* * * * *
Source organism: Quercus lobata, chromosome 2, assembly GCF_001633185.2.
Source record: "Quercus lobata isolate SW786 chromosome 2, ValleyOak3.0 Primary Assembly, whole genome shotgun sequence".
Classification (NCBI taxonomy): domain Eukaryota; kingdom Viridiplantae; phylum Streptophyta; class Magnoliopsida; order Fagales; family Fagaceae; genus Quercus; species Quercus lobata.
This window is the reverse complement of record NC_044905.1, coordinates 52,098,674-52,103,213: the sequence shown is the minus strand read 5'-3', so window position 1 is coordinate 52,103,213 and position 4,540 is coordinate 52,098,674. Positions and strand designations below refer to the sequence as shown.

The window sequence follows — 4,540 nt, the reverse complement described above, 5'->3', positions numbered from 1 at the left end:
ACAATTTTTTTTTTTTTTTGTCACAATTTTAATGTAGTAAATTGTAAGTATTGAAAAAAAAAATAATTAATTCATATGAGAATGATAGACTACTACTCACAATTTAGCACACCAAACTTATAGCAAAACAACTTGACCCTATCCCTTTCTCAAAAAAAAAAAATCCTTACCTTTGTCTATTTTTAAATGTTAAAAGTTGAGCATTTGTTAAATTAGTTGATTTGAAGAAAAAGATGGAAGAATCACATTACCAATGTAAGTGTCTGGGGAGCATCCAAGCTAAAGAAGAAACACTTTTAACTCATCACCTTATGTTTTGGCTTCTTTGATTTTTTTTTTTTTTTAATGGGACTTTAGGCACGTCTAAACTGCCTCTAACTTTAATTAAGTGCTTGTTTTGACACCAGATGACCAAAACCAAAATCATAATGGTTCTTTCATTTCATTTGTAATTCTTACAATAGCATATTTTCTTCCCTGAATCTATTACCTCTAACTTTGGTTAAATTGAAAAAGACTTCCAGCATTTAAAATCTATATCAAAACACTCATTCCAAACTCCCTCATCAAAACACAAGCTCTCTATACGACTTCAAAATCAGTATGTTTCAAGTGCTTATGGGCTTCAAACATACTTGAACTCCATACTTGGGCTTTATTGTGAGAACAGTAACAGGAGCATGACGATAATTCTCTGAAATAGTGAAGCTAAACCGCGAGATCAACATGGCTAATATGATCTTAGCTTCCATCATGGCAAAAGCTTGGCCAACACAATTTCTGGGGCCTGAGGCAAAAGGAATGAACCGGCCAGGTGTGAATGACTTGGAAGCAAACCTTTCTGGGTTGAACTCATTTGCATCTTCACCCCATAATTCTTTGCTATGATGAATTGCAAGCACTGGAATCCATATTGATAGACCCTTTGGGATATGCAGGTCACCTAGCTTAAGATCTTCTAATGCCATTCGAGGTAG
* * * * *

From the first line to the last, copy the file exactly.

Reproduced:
Source organism: Quercus lobata, chromosome 2, assembly GCF_001633185.2.
Source record: "Quercus lobata isolate SW786 chromosome 2, ValleyOak3.0 Primary Assembly, whole genome shotgun sequence".
Classification (NCBI taxonomy): domain Eukaryota; kingdom Viridiplantae; phylum Streptophyta; class Magnoliopsida; order Fagales; family Fagaceae; genus Quercus; species Quercus lobata.
This window is the reverse complement of record NC_044905.1, coordinates 52,098,674-52,103,213: the sequence shown is the minus strand read 5'-3', so window position 1 is coordinate 52,103,213 and position 4,540 is coordinate 52,098,674. Positions and strand designations below refer to the sequence as shown.

The window sequence follows — 4,540 nt, the reverse complement described above, 5'->3', positions numbered from 1 at the left end:
ACAATTTTTTTTTTTTTTTGTCACAATTTTAATGTAGTAAATTGTAAGTATTGAAAAAAAAAATAATTAATTCATATGAGAATGATAGACTACTACTCACAATTTAGCACACCAAACTTATAGCAAAACAACTTGACCCTATCCCTTTCTCAAAAAAAAAAAATCCTTACCTTTGTCTATTTTTAAATGTTAAAAGTTGAGCATTTGTTAAATTAGTTGATTTGAAGAAAAAGATGGAAGAATCACATTACCAATGTAAGTGTCTGGGGAGCATCCAAGCTAAAGAAGAAACACTTTTAACTCATCACCTTATGTTTTGGCTTCTTTGATTTTTTTTTTTTTTTAATGGGACTTTAGGCACGTCTAAACTGCCTCTAACTTTAATTAAGTGCTTGTTTTGACACCAGATGACCAAAACCAAAATCATAATGGTTCTTTCATTTCATTTGTAATTCTTACAATAGCATATTTTCTTCCCTGAATCTATTACCTCTAACTTTGGTTAAATTGAAAAAGACTTCCAGCATTTAAAATCTATATCAAAACACTCATTCCAAACTCCCTCATCAAAACACAAGCTCTCTATACGACTTCAAAATCAGTATGTTTCAAGTGCTTATGGGCTTCAAACATACTTGAACTCCATACTTGGGCTTTATTGTGAGAACAGTAACAGGAGCATGACGATAATTCTCTGAAATAGTGAAGCTAAACCGCGAGATCAACATGGCTAATATGATCTTAGCTTCCATCATGGCAAAAGCTTGGCCAACACAATTTCTGGGGCCTGAGGCAAAAGGAATGAACCGGCCAGGTGTGAATGACTTGGAAGCAAACCTTTCTGGGTTGAACTCATTTGCATCTTCACCCCATAATTCTTTGCTATGATGAATTGCAAGCACTGGAATCCATATTGATAGACCCTTTGGGATATGCAGGTCACCTAGCTTAAGATCTTCTAATGCCATTCGAGGTAG